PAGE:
dc.description.abstract20. Blood cultures with one exception were sterile and did not indicate that the disease was in the nature of a septicaemia. This seems to have been the general experience, but in isolated instances influenza bacilli were recovered in blood cultures.en
dc.description.abstract21. No particular microorganism seems to have been responsible for the secondary complications (excluding pneumonias). Influenza bacilli were not found except in the respiratory passages and lungs.en
dc.description.abstract22. In 25 fatal cases, influenza bacilli were found in the lungs ,arid bronchi in 20 cases, pneumococci, mostly type IV, in 19 cases, and the Staphylococcus aureus in 17 cases. Streptococci did not play any great part in these cases. The pneumococci were found in profusion in the earlier cases, but less frequently in the later cases. The Influenza bacillus was more prominent and more readily found in the later cases.en
dc.description.abstract23. In a further study of 15 strains of pneumococci, 2 from empyema fluids, 2 from lung punctures in fatal cases not included in the 25 post mortem cases, 1C from post mortem cases and 1 a stock culture, it was found that 10 belonged to group IV Rockefeller classification, 1 to group III, 2 to group II (atypical), 1 to group I. One culture proved to be.a Streptococcus.en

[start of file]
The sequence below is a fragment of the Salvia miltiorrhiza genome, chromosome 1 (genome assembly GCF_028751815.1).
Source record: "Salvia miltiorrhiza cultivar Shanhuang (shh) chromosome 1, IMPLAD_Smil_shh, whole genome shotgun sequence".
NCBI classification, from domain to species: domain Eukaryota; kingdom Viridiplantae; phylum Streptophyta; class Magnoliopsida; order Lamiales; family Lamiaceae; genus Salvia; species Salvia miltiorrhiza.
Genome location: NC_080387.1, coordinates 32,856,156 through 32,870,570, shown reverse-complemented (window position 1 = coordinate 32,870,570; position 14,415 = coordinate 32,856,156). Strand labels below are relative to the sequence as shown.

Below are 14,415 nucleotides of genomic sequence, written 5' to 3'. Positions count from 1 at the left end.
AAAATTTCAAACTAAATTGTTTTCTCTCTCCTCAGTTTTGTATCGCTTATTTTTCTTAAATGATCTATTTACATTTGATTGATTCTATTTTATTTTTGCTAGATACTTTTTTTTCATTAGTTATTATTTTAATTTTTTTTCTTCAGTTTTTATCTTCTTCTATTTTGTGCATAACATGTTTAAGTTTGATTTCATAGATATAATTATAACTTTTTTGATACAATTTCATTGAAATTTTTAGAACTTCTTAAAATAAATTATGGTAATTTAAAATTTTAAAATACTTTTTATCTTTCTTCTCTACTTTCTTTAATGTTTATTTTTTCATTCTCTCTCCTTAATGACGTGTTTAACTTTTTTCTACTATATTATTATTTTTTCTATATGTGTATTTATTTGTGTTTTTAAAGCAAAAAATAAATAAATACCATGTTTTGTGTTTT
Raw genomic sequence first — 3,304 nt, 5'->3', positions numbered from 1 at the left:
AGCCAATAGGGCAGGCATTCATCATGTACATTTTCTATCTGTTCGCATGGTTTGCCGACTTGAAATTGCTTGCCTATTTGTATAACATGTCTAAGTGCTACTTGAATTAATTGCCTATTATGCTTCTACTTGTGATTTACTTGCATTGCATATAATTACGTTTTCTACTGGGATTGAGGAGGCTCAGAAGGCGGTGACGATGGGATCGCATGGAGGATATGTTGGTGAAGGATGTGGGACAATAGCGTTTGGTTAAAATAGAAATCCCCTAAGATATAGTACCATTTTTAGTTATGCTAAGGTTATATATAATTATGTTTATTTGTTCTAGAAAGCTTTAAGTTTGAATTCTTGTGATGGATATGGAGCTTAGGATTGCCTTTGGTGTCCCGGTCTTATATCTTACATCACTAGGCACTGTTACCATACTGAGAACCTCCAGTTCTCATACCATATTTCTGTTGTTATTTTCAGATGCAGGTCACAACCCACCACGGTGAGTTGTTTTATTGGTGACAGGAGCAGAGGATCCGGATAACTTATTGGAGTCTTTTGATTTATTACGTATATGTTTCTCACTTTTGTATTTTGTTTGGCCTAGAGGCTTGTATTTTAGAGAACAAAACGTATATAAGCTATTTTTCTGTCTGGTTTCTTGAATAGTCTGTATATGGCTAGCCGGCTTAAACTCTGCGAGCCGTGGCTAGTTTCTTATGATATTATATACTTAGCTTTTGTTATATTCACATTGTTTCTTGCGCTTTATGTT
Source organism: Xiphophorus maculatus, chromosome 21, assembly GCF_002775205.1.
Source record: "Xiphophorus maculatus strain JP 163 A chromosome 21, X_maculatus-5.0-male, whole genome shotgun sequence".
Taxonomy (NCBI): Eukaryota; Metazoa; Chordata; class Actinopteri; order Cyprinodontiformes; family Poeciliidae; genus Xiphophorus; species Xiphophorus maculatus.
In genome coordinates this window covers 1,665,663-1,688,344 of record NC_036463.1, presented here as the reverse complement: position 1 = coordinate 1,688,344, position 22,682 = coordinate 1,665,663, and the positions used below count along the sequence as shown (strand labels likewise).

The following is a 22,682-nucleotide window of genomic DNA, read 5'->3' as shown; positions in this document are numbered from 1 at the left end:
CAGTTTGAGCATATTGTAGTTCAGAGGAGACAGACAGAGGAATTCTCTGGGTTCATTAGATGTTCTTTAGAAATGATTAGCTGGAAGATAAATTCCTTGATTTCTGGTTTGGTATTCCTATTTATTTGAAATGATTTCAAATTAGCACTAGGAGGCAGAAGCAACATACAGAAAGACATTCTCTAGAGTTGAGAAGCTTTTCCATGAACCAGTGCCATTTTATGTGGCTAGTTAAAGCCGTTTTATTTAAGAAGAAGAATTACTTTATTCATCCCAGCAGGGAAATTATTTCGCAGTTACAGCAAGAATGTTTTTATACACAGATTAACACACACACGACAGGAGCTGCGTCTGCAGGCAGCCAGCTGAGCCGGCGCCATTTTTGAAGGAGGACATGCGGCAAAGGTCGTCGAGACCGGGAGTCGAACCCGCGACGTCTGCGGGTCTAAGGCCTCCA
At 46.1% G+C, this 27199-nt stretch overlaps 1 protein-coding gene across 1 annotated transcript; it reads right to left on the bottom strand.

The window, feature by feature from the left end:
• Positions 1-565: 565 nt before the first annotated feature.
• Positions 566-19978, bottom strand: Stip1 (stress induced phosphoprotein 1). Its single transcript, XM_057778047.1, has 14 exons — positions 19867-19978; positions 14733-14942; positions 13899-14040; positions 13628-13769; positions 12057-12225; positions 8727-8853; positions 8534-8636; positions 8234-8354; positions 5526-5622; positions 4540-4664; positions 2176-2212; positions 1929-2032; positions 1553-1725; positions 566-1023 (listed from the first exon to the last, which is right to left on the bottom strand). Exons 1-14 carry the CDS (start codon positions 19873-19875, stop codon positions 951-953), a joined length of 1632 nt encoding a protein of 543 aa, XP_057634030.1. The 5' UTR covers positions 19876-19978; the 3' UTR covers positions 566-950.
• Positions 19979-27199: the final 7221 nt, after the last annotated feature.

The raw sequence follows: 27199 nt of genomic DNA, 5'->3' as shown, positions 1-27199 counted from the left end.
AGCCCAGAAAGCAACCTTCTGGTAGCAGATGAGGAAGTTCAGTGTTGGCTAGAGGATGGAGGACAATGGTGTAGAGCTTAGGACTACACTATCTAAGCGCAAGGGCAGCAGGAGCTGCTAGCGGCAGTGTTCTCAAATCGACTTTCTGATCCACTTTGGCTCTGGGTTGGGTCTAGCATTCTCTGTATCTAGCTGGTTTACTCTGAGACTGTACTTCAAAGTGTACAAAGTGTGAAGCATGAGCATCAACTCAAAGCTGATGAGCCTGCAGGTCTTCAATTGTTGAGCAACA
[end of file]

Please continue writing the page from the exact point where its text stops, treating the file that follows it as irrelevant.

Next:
dc.description.abstract24. The Bile Solubility test is useful in differentiating pneumococci from streptococci, but certain strains are only partially soluble. This may be the fault of the culture medium used or of the bile salt, but there was no indication that this was so.en
dc.description.abstract25. Inulin was fermented in Hiss's serum water by all the strains tested. The rate of coagulation of the medium varied with different strains, some being very active and others delayed. It was complete in three days with all the strains tested.en
dc.description.abstract26. Opinion is divided as to whether the Influenza bacillus or an unknown virus is the cause of Epidemic Influenza, though the latter view is the more generally accepted. Definite proof that a filterable virus is the cause is still required.en
dc.publisherThe University of Edinburghen
dc.relation.isreferencedbyAlready catalogueden
dc.subjectAnnexe Thesis Digitisation Project 2017 Block 16en
dc.titleA study of the influenza epidemic in New Zealand 1918: epidemiology.administration, and bacteriology, with a report on the pathology of twenty-five fatal casesen
dc.typeThesis or Dissertationen
dc.type.qualificationlevelen
dc.type.qualificationnameMD Doctor of Medicineen